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Grave-digger, by Viktor Vasnetsov, 1871

A gravedigger is a cemetery worker who is responsible for digging a grave prior to a funeral service.


If the grave is in a cemetery on the property of a church or other religious organization (part of, or called, a churchyard), gravediggers may be members of the decedent's family or volunteer parishioners. Digging graves has also been one of the traditional duties of a church's sexton. In municipal and privately owned cemeteries, gravediggers may be low-paid, unskilled and temporary labourers, or they may be well-paid, trained and professional careerists, as their duties may include landscaping tasks and courteous interactions with mourners and other visitors. In some countries, gravedigging may be done by landscaping workers for the local council or local authority.

A gravedigger implements a variety of tools to accomplish his primary task. A template, in the form of a wooden frame built to prescribed specifications, is often placed on the ground over the intended grave. The gravedigger may use a sod-cutter or spade to cut the outline of the grave and remove the top layer of sod. Digging the grave by hand usually requires shovels, picks, mattocks and/or other tools. Cemeteries in industrialized countries may keep a backhoe loader and other heavy equipment, which greatly increases the efficiency of gravedigging.

Typically, gravediggers – at least in most Western countries – will use a wooden box to put the soil in. This box consists of several large pieces of wood that fit together, and the box is assembled next to the grave. Once the grave has been dug and the soil from the grave has been placed in the box, the box will usually be covered with a piece of tarpaulin or similar material. The soil will then remain in the box until the day of the back-fill, when the funeral takes place and the soil is emptied back into the grave after the coffin has been lowered, after which the box is disassembled. Due to the close proximity of graves in cemeteries (4 feet (1.20 m) between the centre of each headstone is common in modern UK cemeteries), the wooden box is often placed in front of one or more other graves, and is seen as a nuisance to those wishing to visit graves adjacent to a grave that is due to be filled.

Although the expression "six feet under" refers to the depth at which people were traditionally buried, at least in the UK, the minimum legal depth for a new grave is seven feet (2.10 m).[citation needed] This allows a maximum of three coffins to be buried in the same grave, typically family members of the deceased who are buried at a later date – which is known as a re-open. Gravediggers must take care to get the proportions of a grave right, as the hole needs to be big enough for the coffin to be lowered in. Additionally, shoring is often used to stop a grave from collapsing. Gravediggers must make sure that the coffin can fit through the shoring. Additionally, on the day of the back-fill and for the funeral service, typically artificial turf will be placed around the grave whilst the coffin is being lowered.

In many cultures throughout history, gravediggers have been highly marginalized by their societies. In the traditional caste system of India, cemetery work has been the responsibility of the lowest castes, considered "unclean" or "untouchable" for their association with death.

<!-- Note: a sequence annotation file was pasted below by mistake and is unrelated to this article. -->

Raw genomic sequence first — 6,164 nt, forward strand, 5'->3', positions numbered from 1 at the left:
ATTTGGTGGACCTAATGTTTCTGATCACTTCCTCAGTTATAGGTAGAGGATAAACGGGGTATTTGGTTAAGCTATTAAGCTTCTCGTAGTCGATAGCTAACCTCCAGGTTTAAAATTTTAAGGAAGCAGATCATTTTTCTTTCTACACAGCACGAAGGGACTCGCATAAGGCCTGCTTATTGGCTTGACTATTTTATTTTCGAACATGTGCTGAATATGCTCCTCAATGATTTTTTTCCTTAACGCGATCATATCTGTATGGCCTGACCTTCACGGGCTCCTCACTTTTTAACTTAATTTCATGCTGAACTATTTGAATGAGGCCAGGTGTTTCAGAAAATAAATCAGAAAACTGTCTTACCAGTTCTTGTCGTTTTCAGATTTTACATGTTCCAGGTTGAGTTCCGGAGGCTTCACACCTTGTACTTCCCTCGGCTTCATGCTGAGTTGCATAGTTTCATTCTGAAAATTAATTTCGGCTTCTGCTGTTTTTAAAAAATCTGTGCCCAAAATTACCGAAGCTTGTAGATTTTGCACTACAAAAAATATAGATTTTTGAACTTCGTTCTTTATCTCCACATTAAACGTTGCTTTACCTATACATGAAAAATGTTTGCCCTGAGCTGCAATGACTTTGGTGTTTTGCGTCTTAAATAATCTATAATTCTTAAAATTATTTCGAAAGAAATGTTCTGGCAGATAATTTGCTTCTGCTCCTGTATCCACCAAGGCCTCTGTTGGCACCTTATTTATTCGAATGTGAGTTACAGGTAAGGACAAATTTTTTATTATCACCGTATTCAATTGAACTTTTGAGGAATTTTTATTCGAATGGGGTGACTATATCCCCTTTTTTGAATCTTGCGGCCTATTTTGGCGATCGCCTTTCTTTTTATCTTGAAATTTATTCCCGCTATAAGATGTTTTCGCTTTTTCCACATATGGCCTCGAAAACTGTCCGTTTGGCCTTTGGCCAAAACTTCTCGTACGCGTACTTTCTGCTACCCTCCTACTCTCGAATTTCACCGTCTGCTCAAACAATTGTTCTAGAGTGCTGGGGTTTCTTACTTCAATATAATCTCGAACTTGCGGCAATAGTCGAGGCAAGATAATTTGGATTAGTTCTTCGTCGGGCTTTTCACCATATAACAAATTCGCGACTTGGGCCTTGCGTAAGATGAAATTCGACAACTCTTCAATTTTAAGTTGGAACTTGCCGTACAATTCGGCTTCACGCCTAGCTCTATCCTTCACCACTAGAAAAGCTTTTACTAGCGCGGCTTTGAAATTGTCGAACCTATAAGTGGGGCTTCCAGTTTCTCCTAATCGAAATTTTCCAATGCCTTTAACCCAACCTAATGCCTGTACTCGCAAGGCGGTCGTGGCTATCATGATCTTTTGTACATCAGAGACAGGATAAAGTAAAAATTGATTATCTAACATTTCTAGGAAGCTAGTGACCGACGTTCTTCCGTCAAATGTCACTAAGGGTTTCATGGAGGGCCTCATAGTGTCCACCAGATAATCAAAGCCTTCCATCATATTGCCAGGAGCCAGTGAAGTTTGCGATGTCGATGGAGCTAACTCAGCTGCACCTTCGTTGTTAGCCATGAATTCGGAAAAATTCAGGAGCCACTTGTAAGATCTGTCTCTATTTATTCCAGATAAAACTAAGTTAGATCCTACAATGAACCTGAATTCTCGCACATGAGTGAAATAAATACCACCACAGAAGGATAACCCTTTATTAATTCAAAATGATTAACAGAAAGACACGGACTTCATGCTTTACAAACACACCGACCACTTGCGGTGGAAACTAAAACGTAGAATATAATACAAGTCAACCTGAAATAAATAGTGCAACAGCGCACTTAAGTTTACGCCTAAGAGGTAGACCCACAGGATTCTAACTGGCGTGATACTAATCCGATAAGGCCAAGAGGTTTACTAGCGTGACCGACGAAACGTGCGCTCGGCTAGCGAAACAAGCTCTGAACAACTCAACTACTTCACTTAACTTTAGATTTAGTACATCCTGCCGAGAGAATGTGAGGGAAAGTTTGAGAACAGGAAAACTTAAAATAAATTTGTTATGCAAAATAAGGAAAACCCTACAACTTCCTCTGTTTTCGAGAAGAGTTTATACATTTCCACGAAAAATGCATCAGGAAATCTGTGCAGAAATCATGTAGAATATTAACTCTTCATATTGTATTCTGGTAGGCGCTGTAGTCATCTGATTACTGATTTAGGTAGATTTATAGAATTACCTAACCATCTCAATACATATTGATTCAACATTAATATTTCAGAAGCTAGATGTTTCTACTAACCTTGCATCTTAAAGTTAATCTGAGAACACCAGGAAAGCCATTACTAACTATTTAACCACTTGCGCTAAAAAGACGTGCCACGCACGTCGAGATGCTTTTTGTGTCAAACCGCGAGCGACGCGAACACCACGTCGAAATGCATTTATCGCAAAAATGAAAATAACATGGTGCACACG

Grave template, topped with the handle of a scythe. Church of St. Michael, Garway, England.
Gravedigger with shovels, during the Siege of Sarajevo

Fossor (Latin fossorius, from the verb fodere 'to dig') is a term described in Chambers' dictionary as archaic, but can conveniently be revived to describe grave diggers in the Roman catacombs in the first three centuries of the Christian Era. The duties of the Christian fossor corresponded in a general way with those of the pagan vespillones, but whereas the latter were held in anything but esteem in pagan society (many religions consider corpses, and sometimes anyone who touches them, 'unclean' also in a religious sense), the fossors from an early date were ranked among the inferior clergy of the Church.[1]

In the Gesta apud Zenophilum by St. Optatus of Mileve, a reference is made to the character of the fossors as an order of inferior clergy. Speaking of the "house in which Christians assembled" at Cirta in the year 303, during the persecution of Diocletian, this writer enumerates first the higher orders of the clergy present, from the bishop to the subdeacons, and then mentions by name the fossors Januarius, Heraclius, Fructuosus, et ceteris fossoribus. St. Jerome alludes to fossors as clerici, and a sixth-century chronicle edited by Cardinal Mai enumerates the (minor) orders of the clergy as ostiarius, fossorius, lector, etc. At first the fossors seem to have received no regular salary, but were paid by individuals for the work accomplished; with the organization of the Church, however, they appear to have been paid from the common treasury. In the fourth century the corporation of fossors was empowered to sell burial spaces. For example, in the cemetery of St. Cyriacus, two women bought from the fossor Quintus a bisomus, or double grave, retro sanctos (behind and near a martyr's tomb), and there are several other references to this practice.[1]

The corporation of fossors probably did not consist merely of the labourers who excavated the galleries of the catacombs; it also included the artists who decorated the tombs, as appears from another allusion in the Gesta apud Zenophilum already cited. According to this authority two fossors were brought before the judge;[a] when interrogated as to their calling, one replied that he was a fossor, the other that he was an artifex, meaning a painter or sculptor.[1]